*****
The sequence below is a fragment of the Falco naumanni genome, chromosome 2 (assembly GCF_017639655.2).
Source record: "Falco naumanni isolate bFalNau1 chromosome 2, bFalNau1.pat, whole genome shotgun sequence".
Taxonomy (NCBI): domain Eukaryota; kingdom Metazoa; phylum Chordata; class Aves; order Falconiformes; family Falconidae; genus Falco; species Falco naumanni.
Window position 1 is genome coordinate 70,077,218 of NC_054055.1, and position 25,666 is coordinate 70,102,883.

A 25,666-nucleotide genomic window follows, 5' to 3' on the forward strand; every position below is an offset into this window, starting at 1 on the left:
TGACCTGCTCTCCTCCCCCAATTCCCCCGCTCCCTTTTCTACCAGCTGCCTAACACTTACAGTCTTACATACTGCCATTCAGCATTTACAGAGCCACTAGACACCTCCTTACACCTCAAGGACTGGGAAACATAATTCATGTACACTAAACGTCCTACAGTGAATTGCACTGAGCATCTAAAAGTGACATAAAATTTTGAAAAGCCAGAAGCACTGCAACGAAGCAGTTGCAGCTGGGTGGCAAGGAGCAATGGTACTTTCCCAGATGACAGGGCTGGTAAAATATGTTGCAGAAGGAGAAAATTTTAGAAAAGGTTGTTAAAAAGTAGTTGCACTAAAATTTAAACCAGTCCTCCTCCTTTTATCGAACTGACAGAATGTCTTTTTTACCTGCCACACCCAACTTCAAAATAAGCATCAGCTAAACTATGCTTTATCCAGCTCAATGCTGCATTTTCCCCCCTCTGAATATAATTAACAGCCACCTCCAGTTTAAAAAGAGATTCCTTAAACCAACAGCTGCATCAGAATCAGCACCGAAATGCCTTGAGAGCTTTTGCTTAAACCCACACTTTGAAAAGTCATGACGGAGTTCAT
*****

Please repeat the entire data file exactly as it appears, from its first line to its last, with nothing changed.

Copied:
The sequence below is a fragment of the Falco naumanni genome, chromosome 2 (assembly GCF_017639655.2).
Source record: "Falco naumanni isolate bFalNau1 chromosome 2, bFalNau1.pat, whole genome shotgun sequence".
Taxonomy (NCBI): domain Eukaryota; kingdom Metazoa; phylum Chordata; class Aves; order Falconiformes; family Falconidae; genus Falco; species Falco naumanni.
Window position 1 is genome coordinate 70,077,218 of NC_054055.1, and position 25,666 is coordinate 70,102,883.

A 25,666-nucleotide genomic window follows, 5' to 3' on the forward strand; every position below is an offset into this window, starting at 1 on the left:
TGACCTGCTCTCCTCCCCCAATTCCCCCGCTCCCTTTTCTACCAGCTGCCTAACACTTACAGTCTTACATACTGCCATTCAGCATTTACAGAGCCACTAGACACCTCCTTACACCTCAAGGACTGGGAAACATAATTCATGTACACTAAACGTCCTACAGTGAATTGCACTGAGCATCTAAAAGTGACATAAAATTTTGAAAAGCCAGAAGCACTGCAACGAAGCAGTTGCAGCTGGGTGGCAAGGAGCAATGGTACTTTCCCAGATGACAGGGCTGGTAAAATATGTTGCAGAAGGAGAAAATTTTAGAAAAGGTTGTTAAAAAGTAGTTGCACTAAAATTTAAACCAGTCCTCCTCCTTTTATCGAACTGACAGAATGTCTTTTTTACCTGCCACACCCAACTTCAAAATAAGCATCAGCTAAACTATGCTTTATCCAGCTCAATGCTGCATTTTCCCCCCTCTGAATATAATTAACAGCCACCTCCAGTTTAAAAAGAGATTCCTTAAACCAACAGCTGCATCAGAATCAGCACCGAAATGCCTTGAGAGCTTTTGCTTAAACCCACACTTTGAAAAGTCATGACGGAGTTCAT